I buried my disappointment with hope. Infertility was still not even in the realm of possibility. Only thirty percent of couples get pregnant in the first month, I told myself. There is nothing to be sad about. We will try again next month and of course we’ll get pregnant. But the next month came, and with it, the same results. I repeated the same hopeful words of encouragement to myself. By the third negative, my blind, optimistic hope was wavering. And yet–I still didn’t contemplate infertility.
Whomever said, “Don’t lose hope!” has definitely never had to take a pregnancy test month after month with no positive outcome. Hope feels less like a buoy and more like an enemy to the trying-to-conceive woman. Quite frankly, hope doesn’t float. It sucks. I have never known a worse disappointment than getting my hopes up every month, working hard to “just have fun!” and “stay positive” because gosh that’s what everyone tells you to do, and then having those hopes dashed with a negative stick.
But where my hope straggled, my husband’s jumped in. He was a champion of positivity. Even still, in the fourth month, I refused to take the test early. The first day of my period came, but there was no blood. For someone whose cycle is (and has been for 20 years) so regular they could run a train schedule by it, this brought a glimmer of possibility back into our efforts. I eagerly took the pregnancy test. No double pink line. I went to bed at 6:00 p.m. and cried for three hours.
The reality of my age was settling on me like a six ton elephant. And yet, I simultaneously felt stupid, insensitive, and dramatic. I have numerous friends who’ve dealt with the pain of infertility for far longer than me. And here I was, four months in, losing hope faster than you could say diaper. I pulled myself together and tried to repeat the statistics in my head. Eighty percent of couples get pregnant within six months. My period came six days late that month. Talk about a cruel joke.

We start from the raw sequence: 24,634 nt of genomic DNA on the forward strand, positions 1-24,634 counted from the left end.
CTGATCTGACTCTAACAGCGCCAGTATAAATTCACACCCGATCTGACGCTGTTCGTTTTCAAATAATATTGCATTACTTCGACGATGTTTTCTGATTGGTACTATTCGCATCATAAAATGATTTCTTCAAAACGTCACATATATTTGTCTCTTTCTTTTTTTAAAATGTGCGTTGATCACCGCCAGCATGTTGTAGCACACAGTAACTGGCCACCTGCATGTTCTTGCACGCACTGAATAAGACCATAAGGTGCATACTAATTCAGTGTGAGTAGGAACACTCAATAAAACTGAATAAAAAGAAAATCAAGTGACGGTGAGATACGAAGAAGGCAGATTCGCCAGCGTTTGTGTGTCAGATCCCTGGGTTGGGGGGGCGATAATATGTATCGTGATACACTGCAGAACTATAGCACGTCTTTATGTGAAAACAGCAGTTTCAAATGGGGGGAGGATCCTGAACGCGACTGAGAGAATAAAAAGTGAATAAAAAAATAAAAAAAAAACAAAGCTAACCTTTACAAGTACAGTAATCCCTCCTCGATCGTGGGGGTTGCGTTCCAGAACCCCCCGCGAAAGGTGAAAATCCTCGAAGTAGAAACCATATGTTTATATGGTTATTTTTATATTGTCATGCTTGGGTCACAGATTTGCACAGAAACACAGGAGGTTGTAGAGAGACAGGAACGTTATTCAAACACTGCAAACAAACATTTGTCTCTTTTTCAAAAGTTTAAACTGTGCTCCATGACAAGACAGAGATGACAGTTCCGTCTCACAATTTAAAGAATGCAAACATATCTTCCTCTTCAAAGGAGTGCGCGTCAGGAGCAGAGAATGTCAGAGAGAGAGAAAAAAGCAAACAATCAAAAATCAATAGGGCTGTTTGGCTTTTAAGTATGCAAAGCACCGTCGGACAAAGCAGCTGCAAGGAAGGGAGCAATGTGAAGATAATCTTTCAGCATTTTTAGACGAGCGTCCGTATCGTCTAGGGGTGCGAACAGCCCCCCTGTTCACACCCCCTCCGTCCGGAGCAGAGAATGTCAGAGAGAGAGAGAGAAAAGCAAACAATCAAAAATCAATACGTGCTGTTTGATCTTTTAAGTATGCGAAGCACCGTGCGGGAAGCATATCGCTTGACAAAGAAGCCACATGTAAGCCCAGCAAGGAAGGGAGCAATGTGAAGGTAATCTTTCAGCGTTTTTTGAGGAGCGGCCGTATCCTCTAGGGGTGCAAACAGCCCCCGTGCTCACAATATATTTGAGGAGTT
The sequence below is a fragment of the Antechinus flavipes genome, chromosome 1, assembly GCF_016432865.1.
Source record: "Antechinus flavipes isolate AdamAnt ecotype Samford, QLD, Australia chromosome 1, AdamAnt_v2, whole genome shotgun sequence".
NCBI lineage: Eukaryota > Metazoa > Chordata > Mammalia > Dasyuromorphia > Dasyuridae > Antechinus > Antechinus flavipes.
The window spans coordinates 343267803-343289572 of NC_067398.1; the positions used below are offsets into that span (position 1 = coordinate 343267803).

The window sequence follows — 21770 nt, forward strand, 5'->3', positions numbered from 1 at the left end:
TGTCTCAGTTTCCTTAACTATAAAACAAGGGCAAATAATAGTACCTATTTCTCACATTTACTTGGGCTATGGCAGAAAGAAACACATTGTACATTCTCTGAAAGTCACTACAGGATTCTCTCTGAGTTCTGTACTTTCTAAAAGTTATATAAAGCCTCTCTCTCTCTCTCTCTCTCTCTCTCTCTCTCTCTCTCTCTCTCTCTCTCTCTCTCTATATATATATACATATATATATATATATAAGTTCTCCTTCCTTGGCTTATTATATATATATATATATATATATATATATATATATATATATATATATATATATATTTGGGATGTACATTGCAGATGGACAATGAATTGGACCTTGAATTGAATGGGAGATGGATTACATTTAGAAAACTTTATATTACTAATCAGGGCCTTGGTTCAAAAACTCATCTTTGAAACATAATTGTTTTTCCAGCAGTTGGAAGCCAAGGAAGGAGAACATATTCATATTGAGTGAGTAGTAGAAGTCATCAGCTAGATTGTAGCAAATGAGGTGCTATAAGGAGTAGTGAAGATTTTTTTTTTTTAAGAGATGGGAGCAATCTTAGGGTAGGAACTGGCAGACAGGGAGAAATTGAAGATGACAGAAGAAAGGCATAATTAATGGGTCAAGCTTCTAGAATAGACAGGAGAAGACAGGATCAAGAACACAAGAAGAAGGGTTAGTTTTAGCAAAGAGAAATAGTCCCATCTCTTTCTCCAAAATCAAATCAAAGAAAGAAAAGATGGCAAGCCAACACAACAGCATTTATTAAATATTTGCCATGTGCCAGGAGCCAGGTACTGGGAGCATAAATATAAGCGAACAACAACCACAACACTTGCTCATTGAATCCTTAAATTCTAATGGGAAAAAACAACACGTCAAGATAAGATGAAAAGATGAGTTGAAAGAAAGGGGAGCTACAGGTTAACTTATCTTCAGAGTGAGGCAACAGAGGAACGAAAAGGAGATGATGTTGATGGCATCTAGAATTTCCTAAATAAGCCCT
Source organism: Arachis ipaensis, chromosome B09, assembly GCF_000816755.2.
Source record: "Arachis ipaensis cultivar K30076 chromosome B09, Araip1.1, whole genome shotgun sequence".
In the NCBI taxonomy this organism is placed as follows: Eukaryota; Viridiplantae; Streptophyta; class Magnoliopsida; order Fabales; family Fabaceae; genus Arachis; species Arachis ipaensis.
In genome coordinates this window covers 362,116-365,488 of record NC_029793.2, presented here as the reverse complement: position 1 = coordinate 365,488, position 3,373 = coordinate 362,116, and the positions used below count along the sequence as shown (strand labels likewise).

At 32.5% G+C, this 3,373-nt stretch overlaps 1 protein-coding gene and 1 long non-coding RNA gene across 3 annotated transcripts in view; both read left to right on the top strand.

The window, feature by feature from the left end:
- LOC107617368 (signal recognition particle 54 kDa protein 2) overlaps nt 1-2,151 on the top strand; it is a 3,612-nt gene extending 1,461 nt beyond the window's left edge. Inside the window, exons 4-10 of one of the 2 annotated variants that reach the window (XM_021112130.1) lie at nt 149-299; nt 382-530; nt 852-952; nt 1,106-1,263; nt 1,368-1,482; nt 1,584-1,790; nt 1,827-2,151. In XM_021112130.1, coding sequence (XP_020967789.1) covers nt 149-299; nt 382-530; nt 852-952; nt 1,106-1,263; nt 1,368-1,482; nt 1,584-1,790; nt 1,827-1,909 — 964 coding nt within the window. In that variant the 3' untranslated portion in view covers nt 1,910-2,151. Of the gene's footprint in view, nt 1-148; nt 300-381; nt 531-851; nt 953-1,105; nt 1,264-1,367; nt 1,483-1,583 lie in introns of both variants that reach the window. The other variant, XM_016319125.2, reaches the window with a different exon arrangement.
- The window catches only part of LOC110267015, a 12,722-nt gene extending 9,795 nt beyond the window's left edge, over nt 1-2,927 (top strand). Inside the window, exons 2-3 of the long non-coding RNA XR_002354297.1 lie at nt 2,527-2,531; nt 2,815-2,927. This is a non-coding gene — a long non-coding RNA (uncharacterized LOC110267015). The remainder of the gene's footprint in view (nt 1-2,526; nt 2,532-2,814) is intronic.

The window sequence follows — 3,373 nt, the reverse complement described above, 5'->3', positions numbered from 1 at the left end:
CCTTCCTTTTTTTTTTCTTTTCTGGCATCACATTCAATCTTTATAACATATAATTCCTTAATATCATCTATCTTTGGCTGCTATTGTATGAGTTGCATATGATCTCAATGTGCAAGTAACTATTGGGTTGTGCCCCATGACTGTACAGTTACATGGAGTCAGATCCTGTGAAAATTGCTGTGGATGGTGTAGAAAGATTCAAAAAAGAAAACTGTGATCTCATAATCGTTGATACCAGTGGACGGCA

In the fifth month, I wouldn’t even let hope in the bathroom. My husband said, “This is the month!” I said, “Yeah right. I’m not.” I took the test. I was right.
When the sixth negative came, the statistics in my head changed. If you are over 35 and have not conceived after 6 months of purposeful intercourse, contact your health care provider to discuss the possibility of infertility testing. I called the doctor. She did an ultrasound and blood work and immediately referred me to a fertility clinic. “Your hormone levels are concerning,” she said. “This could be causing infertility.”
This is where the party got started. Ha. Not really. The fertility clinic took so much blood on that first visit, my arm had a 4-inch bruise for a week. Then they did a vaginal ultrasound. Super fun. (Again. Not really.) The only positive was that the doctor seemed surprised to see that my egg count was higher than she expected. The problem, she said, seemed to be my poorly-performing thyroid and bad egg quality. Abysmal, in fact. My word, not hers. Apparently I’m perimenopausal. At 39. If that doesn’t make you feel sexy, I don’t know what will. Although, I do feel more justified in wearing the granny nightgowns and house dresses I love so much.